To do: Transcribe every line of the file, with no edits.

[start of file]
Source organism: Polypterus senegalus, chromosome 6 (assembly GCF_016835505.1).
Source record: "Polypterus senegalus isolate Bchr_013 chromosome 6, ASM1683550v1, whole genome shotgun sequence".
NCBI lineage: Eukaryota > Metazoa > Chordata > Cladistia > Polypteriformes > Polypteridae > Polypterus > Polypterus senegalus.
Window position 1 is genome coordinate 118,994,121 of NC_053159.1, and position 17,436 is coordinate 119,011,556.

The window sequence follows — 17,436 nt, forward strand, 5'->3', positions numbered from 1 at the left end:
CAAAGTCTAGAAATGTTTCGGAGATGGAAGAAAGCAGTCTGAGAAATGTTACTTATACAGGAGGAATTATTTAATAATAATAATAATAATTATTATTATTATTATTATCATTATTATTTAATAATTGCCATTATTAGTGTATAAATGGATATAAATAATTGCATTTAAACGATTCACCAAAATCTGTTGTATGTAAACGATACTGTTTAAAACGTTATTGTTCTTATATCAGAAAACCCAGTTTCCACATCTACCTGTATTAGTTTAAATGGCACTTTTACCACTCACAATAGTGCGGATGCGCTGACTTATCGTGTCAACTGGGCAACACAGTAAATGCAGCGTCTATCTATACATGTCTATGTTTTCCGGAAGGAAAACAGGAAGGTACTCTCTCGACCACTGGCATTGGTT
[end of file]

Source organism: Polypterus senegalus, chromosome 6 (assembly GCF_016835505.1).
Source record: "Polypterus senegalus isolate Bchr_013 chromosome 6, ASM1683550v1, whole genome shotgun sequence".
NCBI lineage: Eukaryota > Metazoa > Chordata > Cladistia > Polypteriformes > Polypteridae > Polypterus > Polypterus senegalus.
Window position 1 is genome coordinate 118,994,121 of NC_053159.1, and position 17,436 is coordinate 119,011,556.

The window sequence follows — 17,436 nt, forward strand, 5'->3', positions numbered from 1 at the left end:
CAAAGTCTAGAAATGTTTCGGAGATGGAAGAAAGCAGTCTGAGAAATGTTACTTATACAGGAGGAATTATTTAATAATAATAATAATAATTATTATTATTATTATTATCATTATTATTTAATAATTGCCATTATTAGTGTATAAATGGATATAAATAATTGCATTTAAACGATTCACCAAAATCTGTTGTATGTAAACGATACTGTTTAAAACGTTATTGTTCTTATATCAGAAAACCCAGTTTCCACATCTACCTGTATTAGTTTAAATGGCACTTTTACCACTCACAATAGTGCGGATGCGCTGACTTATCGTGTCAACTGGGCAACACAGTAAATGCAGCGTCTATCTATACATGTCTATGTTTTCCGGAAGGAAAACAGGAAGGTACTCTCTCGACCACTGGCATTGGTT